For example, you can use the preceding table to create an Azure custom role for an Activity Log Reader like this:

$role = Get-AzRoleDefinition "Reader"
$role.Id = $null
$role.Name = "Activity Log Reader"
$role.Description = "Can view activity logs."
$role.Actions.Clear()
$role.Actions.Add("Microsoft.Insights/eventtypes/*")
$role.AssignableScopes.Clear()
$role.AssignableScopes.Add("/subscriptions/mySubscription")
New-AzRoleDefinition -Role $role 

Security considerations for monitoring data

Monitoring data—particularly log files—can contain sensitive information, such as IP addresses or user names. Monitoring data from Azure comes in three basic forms:

  • The Activity Log, which describes all control-plane actions on your Azure subscription
  • Resource logs, which are logs emitted by a resource
  • Metrics, which are emitted by resources

All these data types can be stored in a storage account or streamed to an event hub, both of which are general-purpose Azure resources. Because these are general-purpose resources, creating, deleting, and accessing them is a privileged operation reserved for an administrator. We suggest that you use the following practices for monitoring-related resources to prevent misuse:

  • Use a single, dedicated storage account for monitoring data. If you need to separate monitoring data into multiple storage accounts, never share usage of a storage account between monitoring and non-monitoring data. Sharing usage in that way might inadvertently give access to non-monitoring data to organizations that need access to only monitoring data. For example, a third-party organization for security information and event management (SIEM) should need only access to monitoring data.
  • Use a single, dedicated service bus or event hub namespace across all diagnostic settings for the same reason described in the previous point.
  • Limit access to monitoring-related storage accounts or event hubs by keeping them in a separate resource group. Use scope on your monitoring roles to limit access to only that resource group.
  • Never grant the ListKeys permission for either storage accounts or event hubs at subscription scope when a user needs only access to monitoring data. Instead, give these permissions to the user at a resource or resource group scope (if you have a dedicated monitoring resource group).

When a user or application needs access to monitoring data in a storage account, you should generate a shared access signature (SAS) on the storage account that contains monitoring data with service-level read-only access to blob storage. In PowerShell, the account SAS might look like the following code:

$context = New-AzStorageContext -ConnectionString "[connection string for your monitoring Storage Account]"
$token = New-AzStorageAccountSASToken -ResourceType Service -Service Blob -Permission "rl" -Context $context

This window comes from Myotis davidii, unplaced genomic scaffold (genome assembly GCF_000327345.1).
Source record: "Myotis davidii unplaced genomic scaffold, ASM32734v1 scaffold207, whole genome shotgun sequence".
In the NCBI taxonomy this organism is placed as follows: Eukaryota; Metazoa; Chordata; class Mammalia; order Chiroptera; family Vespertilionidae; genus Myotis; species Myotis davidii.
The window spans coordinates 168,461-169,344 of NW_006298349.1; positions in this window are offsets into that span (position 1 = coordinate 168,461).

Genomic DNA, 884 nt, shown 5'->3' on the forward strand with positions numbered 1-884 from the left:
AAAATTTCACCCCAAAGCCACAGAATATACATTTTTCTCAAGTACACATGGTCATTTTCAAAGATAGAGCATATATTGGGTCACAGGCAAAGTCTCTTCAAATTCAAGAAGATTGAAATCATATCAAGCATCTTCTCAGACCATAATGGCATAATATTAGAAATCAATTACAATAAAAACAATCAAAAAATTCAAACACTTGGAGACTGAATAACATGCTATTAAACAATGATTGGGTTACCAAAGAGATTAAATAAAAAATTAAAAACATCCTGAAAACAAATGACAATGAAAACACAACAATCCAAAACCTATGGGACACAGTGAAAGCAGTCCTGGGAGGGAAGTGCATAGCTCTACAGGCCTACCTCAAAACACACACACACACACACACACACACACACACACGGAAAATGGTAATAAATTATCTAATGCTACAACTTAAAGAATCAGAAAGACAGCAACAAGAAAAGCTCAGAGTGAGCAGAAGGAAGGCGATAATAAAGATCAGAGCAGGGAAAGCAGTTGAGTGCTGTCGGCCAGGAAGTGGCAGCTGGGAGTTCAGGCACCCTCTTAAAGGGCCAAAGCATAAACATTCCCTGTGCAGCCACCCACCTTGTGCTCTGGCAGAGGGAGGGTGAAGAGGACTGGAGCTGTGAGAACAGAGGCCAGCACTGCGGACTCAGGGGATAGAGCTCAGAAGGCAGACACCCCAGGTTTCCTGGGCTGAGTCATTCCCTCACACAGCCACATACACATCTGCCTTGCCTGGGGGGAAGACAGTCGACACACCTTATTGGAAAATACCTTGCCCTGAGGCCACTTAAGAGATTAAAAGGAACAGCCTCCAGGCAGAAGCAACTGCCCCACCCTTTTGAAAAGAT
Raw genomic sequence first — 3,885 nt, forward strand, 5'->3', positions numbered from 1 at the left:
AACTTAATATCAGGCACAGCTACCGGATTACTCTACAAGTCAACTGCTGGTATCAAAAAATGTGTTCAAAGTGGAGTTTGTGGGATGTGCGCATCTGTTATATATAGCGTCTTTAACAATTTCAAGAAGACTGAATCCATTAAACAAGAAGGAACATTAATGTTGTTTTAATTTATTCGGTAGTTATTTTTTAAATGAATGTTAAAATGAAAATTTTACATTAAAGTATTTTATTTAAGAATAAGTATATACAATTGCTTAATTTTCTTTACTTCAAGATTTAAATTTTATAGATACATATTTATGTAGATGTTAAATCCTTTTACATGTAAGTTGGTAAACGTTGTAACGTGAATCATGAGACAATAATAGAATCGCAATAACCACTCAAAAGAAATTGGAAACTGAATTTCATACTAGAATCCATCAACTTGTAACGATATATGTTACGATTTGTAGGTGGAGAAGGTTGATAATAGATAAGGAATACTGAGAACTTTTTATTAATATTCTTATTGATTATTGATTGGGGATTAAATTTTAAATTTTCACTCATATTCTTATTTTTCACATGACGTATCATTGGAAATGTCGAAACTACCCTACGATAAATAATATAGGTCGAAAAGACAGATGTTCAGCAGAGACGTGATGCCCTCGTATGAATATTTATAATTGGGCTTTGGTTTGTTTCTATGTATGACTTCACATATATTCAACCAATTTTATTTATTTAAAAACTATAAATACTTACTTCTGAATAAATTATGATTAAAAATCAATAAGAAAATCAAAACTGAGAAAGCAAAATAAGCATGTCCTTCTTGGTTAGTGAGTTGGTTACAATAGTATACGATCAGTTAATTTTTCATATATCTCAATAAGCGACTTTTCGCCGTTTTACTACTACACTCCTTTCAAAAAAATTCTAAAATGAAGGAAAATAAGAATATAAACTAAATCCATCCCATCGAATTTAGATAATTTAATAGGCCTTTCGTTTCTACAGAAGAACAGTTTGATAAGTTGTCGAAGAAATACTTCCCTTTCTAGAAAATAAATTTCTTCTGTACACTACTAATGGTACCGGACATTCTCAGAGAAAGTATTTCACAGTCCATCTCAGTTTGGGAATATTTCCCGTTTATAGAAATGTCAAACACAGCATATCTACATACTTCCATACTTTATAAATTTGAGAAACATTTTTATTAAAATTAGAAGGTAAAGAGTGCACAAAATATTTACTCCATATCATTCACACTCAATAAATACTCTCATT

You can then give the token to the entity that needs to read from that storage account. The entity can list and read from all blobs in that storage account.

Alternatively, if you need to control this permission with Azure RBAC, you can grant that entity the Microsoft.Storage/storageAccounts/listkeys/action permission on that particular storage account. This permission is necessary for users who need to be able to set a diagnostic setting or a log profile to archive to a storage account. For example, you can create the following Azure custom role for a user or application that needs to read from only one storage account:

$role = Get-AzRoleDefinition "Reader"
$role.Id = $null
$role.Name = "Monitoring Storage Account Reader"
$role.Description = "Can get the storage account keys for a monitoring storage account."
$role.Actions.Clear()
$role.Actions.Add("Microsoft.Storage/storageAccounts/listkeys/action")
$role.Actions.Add("Microsoft.Storage/storageAccounts/Read")
$role.AssignableScopes.Clear()
$role.AssignableScopes.Add("/subscriptions/mySubscription/resourceGroups/myResourceGroup/providers/Microsoft.Storage/storageAccounts/myMonitoringStorageAccount")
New-AzRoleDefinition -Role $role 

Warning

The ListKeys permission enables the user to list the primary and secondary storage account keys. These keys grant the user all signed permissions (such as read, write, create blobs, and delete blobs) across all signed services (blob, queue, table, file) in that storage account. We recommend using an account SAS when possible.

You can follow a similar pattern with event hubs, but first you need to create a dedicated authorization rule for listening. If you want to grant access to an application that only needs to listen to monitoring-related event hubs, do the following:

  1. In the portal, create a shared access policy on the event hubs that were created for streaming monitoring data with only listening claims. For example, you might call it "monitoringReadOnly." If possible, give that key directly to the consumer and skip the next step.

  2. If the consumer needs to be able to get the key ad hoc, grant the user the ListKeys action for that event hub. This step is also necessary for users who need to be able to set a diagnostic setting or a log profile to stream to event hubs. For example, you might create an Azure RBAC rule:

    $role = Get-AzRoleDefinition "Reader"
    $role.Id = $null
    $role.Name = "Monitoring Event Hub Listener"
    $role.Description = "Can get the key to listen to an event hub streaming monitoring data."
    $role.Actions.Clear()
    $role.Actions.Add("Microsoft.EventHub/namespaces/authorizationrules/listkeys/action")
    $role.Actions.Add("Microsoft.EventHub/namespaces/Read")
    $role.AssignableScopes.Clear()
    $role.AssignableScopes.Add("/subscriptions/mySubscription/resourceGroups/myResourceGroup/providers/Microsoft.ServiceBus/namespaces/mySBNameSpace")
    New-AzRoleDefinition -Role $role 
    

Monitoring within a secured virtual network

Azure Monitor needs access to your Azure resources to provide the services that you enable. If you want to monitor your Azure resources while still securing them from access to the public internet, you can use secured storage accounts.

Monitoring data is often written to a storage account. You might want to make sure that unauthorized users can't access the data that's copied to a storage account. For additional security, you can lock down network access to give only your authorized resources and trusted Microsoft services access to a storage account by restricting a storage account to use selected networks.

Screenshot that shows the settings for firewalls and virtual networks.

Azure Monitor is considered a trusted Microsoft service. If you select the Allow trusted Microsoft services to access this storage account checkbox, Azure monitor will have access to your secured storage account. You then enable writing Azure Monitor resource logs, Activity Log, and metrics to your storage account under these protected conditions. This setting will also enable Log Analytics to read logs from secured storage.

For more information, see Configure Azure Storage firewalls and virtual networks.

Next steps